Practical info for foreign journalists
European citizens are granted 15-day tourist visas upon arrival in KRG. Theoretically, this permit needs to be renewed if one's stay exceeds 10 days, but in practice you're generally allowed to stay for the whole granted period without visiting the Directorate of Residence. It is advisable to consult local authorities as this might be subject to change, especially in light of the ongoing conflict. Print journalists can easily work without applying for a press visa, but this might prove helpful if they happen to be questioned by authorities about their work in KRG. A different procedure is required for cameramen who need to register their equipment. European journalists are currently granted a 30-day visa when they apply via the Department of Foreign Relations.
The situation is quite different in the rest of Iraq, since it is not possible to obtain the visa via the KRG consulate and it is mandatory to apply from one's country of residence and fill in a specific form; this can be done via email but visas need to be collected in person. At the moment, in the context of the war on IS, it is possible to arrive in the KRG and apply for a permit from the Kurdish security forces (Asayish) and the Iraqi federal police to travel as south as Kirkuk and Mosul. However, relationships between Baghdad and KRG are subject to unexpected shifts due to the wide range of disputed issues, so it is always advisable to check with the Iraqi Embassy if having visited KRG might represent a problem to gain access to Iraq and vice versa.
In Iraq, the CMC requires foreign journalists to register themselves and their equipment before being allowed into Iraq via Baghdad airport; it's the only way to obtain a multiple-entry visa, while single entry visas might be issued without registering with the CMC. Waiting times for registration vary between 3 and 6 weeks. The requirements are subject to short-notice changes so it is always advisable to verify with local Iraqi embassies.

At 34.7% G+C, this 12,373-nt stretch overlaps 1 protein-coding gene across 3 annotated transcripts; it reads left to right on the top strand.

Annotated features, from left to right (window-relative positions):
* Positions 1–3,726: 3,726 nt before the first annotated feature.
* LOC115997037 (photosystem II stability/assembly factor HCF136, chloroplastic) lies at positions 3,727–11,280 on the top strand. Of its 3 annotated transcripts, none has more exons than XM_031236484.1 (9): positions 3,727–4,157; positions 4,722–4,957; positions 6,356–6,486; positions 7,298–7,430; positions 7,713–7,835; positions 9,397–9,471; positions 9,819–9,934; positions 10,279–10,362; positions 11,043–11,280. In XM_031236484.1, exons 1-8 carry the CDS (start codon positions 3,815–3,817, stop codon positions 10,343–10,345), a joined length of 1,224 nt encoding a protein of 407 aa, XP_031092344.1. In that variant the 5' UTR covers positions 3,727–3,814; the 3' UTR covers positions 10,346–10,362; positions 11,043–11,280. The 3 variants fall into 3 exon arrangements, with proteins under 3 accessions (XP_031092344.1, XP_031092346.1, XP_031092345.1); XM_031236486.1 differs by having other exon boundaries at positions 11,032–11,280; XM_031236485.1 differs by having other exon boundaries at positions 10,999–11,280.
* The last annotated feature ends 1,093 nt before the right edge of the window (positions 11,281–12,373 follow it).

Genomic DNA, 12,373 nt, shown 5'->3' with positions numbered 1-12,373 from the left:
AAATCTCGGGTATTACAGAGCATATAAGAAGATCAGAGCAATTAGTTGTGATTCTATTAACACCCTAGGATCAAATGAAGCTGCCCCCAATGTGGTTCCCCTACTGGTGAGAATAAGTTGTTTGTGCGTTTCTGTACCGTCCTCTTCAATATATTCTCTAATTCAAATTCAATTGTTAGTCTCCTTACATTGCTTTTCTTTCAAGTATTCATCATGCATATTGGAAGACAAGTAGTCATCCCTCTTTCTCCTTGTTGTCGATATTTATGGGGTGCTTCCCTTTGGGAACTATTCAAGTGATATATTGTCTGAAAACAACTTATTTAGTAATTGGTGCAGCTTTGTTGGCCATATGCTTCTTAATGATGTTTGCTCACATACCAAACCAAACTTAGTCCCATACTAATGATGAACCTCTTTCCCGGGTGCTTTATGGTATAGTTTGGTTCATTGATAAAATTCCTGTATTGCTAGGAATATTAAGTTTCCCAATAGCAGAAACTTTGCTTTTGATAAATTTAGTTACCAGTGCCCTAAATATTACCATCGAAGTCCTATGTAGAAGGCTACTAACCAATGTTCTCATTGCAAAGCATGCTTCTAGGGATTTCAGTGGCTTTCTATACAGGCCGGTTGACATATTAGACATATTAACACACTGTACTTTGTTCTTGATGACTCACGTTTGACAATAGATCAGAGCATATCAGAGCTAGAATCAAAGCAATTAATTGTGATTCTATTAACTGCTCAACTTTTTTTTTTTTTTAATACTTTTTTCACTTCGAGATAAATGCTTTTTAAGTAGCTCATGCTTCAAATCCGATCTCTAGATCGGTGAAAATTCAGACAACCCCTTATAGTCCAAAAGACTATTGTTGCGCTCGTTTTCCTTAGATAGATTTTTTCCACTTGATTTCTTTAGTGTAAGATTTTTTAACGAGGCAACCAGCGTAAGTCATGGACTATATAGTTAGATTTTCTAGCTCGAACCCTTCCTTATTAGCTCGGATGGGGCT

The Foreign Press Beirut Google group is also a good source for information that are relevant to foreign journalists working in Iraq, as Lebanon-based media staff are regularly dispatched also to Iraq. Most of the information contained here has been actually a topic of conversation with regular updates in the Google group. It is enough to present one's credentials as a journalist to join the group. For those who work with fixers and translators, the group is also a useful resource for networking, as journalists tend to recommend the fixers they worked with.
Although the security situation has deteriorated in Iraqi Kurdistan over the last years, the region remains much safer than the rest of Iraq and a foreign journalist can move around quite freely without any specific precaution (with the exception of Kirkuk, which has been recently de facto annexed by the KRG, and where clashes are recurrent and there is the risk of kidnappings). The situation is much more volatile in Iraq, and even some Arab citizens prefer to be escorted while traveling around, not only in Baghdad, but also in the southern regions (here suicidal attacks are not frequent, unlike in the capital, but one faces the risk of kidnappings and armed confrontations between militias).
In Iraqi Kurdistan, if one is planning to conduct interviews with the Kurdish youth, they should be bear in mind that most of them do not speak Arabic (and English is not particularly widespread), as Kurdish is the official language of most school curricula. Older generations (and, obviously, politicians) tend to speak Arabic, but that should not be taken for granted.